• It's been a pleasure to watch Shayne Gostisbehere's game progress from November to the present day. From the start, Gostisbehere showcased strong instincts in the neutral zone, particularly in terms of preventing opposing forwards from entering the Flyers' end with possession of the puck. Now, full with the confidence of knowing that he is a viable NHL defenseman, Ghost is applying the same instincts to the defensive and offensive zones. His end-to-end rush against Toronto was initiated by an interception of a Morgan Rielly pass in the defensive zone, and tonight, he was able to cut off a breakout attempt during 4v4 play to sustain pressure in the offensive zone. Gostisbehere is almost certainly never going to be able to regularly separate opponents from the puck with physicality. But through smart reads and quick stickwork, he's still more than capable of causing lots of turnovers in all three zones.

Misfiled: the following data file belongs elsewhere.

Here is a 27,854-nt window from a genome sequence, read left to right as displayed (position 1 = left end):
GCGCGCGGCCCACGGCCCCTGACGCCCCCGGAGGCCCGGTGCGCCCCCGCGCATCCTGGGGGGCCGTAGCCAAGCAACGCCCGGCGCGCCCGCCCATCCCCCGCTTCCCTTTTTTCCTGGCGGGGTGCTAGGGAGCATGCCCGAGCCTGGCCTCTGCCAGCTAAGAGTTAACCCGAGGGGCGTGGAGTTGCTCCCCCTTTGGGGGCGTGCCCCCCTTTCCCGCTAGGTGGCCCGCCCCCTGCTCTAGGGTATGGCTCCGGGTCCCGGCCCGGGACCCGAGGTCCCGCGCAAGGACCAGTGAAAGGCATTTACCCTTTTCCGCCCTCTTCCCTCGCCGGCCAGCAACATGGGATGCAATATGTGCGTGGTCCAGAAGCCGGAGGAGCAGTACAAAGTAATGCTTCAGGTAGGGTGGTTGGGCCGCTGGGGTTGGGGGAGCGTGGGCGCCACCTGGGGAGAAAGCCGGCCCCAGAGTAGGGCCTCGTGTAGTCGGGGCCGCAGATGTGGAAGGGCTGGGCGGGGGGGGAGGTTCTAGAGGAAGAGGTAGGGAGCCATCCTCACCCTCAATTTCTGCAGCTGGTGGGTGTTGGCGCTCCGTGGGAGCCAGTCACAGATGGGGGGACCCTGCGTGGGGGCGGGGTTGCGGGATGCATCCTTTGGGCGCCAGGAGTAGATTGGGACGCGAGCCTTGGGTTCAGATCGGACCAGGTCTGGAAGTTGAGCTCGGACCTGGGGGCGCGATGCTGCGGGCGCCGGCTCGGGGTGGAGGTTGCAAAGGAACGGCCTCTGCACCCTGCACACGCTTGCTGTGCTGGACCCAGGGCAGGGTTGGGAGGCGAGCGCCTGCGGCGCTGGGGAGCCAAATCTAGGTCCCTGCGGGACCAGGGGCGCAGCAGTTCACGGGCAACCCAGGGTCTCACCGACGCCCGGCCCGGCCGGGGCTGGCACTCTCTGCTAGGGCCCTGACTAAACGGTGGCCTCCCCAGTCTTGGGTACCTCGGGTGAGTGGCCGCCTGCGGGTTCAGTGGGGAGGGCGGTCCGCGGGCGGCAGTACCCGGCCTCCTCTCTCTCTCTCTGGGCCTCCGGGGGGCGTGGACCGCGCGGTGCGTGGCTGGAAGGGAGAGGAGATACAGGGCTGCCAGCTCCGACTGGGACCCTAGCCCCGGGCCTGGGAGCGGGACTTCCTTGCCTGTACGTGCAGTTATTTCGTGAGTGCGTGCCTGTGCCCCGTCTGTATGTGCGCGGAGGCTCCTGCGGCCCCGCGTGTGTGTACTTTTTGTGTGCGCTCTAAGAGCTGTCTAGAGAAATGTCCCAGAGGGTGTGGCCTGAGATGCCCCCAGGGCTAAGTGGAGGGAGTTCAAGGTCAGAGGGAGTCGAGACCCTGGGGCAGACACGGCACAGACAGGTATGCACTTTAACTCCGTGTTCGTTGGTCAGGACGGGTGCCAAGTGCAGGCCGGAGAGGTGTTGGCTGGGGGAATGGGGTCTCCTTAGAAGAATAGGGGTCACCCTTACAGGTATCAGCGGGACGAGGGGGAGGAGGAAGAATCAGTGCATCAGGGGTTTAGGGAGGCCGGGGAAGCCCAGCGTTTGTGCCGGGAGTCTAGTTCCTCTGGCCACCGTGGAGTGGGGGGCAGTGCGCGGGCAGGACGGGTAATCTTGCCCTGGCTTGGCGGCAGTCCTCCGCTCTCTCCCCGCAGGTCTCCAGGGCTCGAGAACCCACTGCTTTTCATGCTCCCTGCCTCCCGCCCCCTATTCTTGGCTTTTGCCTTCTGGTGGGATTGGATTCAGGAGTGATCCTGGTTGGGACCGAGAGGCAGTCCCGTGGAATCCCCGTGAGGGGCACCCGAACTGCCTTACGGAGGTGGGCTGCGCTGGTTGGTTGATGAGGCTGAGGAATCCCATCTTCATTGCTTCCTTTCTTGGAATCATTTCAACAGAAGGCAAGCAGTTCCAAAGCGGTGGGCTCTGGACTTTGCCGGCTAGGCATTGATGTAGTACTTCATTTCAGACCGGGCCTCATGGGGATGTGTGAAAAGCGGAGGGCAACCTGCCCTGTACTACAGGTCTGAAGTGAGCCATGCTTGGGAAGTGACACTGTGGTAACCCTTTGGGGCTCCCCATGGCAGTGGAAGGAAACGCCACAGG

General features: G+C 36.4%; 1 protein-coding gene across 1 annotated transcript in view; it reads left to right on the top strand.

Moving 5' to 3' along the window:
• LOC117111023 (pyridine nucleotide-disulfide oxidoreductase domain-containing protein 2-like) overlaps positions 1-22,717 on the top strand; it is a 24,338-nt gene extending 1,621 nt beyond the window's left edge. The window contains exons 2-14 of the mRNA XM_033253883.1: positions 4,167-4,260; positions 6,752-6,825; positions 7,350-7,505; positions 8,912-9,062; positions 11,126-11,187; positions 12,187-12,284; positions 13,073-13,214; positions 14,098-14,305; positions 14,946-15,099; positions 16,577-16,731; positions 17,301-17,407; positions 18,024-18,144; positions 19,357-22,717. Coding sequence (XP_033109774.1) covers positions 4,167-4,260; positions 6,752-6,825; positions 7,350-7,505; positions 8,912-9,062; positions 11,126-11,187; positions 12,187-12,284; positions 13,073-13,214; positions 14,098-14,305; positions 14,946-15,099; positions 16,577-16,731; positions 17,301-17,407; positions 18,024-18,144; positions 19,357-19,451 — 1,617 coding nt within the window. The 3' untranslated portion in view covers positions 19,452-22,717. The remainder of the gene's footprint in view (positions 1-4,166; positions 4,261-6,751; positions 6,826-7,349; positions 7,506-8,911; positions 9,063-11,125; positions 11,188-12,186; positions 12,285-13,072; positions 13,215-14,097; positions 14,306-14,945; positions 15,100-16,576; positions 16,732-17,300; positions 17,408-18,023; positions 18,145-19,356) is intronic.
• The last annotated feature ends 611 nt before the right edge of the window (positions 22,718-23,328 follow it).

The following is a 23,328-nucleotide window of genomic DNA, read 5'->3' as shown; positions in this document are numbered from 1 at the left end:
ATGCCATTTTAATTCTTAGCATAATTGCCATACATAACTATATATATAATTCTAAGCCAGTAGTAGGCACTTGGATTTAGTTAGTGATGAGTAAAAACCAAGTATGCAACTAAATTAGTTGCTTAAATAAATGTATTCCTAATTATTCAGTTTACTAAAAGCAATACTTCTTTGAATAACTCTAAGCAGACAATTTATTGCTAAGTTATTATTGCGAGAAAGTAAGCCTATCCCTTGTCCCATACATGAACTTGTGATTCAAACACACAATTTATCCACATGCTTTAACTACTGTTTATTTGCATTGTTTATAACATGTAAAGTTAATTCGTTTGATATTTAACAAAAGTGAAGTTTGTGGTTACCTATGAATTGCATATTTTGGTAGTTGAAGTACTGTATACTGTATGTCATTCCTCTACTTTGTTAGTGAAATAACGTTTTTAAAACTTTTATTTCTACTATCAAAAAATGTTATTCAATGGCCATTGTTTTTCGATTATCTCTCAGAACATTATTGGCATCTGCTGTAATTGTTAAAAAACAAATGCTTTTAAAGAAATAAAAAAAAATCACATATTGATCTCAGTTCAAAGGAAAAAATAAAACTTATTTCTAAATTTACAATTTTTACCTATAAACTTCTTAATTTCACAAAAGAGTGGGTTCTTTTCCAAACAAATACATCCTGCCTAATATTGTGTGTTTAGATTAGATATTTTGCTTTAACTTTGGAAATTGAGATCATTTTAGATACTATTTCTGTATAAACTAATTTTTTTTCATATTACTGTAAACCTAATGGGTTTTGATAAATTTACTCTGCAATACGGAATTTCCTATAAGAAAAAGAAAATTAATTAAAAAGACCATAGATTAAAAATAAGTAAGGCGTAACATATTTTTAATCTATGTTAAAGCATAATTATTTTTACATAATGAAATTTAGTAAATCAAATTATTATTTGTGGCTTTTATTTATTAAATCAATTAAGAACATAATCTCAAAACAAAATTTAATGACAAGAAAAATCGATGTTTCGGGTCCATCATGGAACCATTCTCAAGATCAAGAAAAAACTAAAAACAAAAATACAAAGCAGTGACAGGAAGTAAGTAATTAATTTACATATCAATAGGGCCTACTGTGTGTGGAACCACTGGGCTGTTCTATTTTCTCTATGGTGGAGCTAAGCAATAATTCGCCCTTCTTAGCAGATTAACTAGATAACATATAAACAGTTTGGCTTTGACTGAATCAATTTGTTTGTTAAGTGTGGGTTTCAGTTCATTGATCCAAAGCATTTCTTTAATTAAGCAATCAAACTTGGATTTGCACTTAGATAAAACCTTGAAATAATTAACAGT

• For the third straight night, Claude Giroux and his linemates were tasked with matching up against the top two lines of the opposition. 12:13 of Giroux's 13:33 even strength minutes were spent against either Nicklas Backstrom or Evgeny Kuznetsov. Not surprisingly, the Flyers' captain and his linemates struggled in puck possession, posting a 33.33% Corsi For in those matchups. Truthfully, the Sean Couturier injury could not have come at a worse time in the schedule for the Flyers. So far, Philadelphia's two-way center has missed three games, against Pittsburgh, Boston and the Capitals. All three teams have two high end centers, which forced the top line to double-shift against Sidney Crosby, Evgeni Malkin, Patrice Bergeron, David Krejci, Backstrom and Kuznetsov over a seven-day period. That's a tough task for two centers, let alone one. I suspect no one will be happier to see Sean Couturier back in the lineup than Claude Giroux. He's had one tough job over the past week.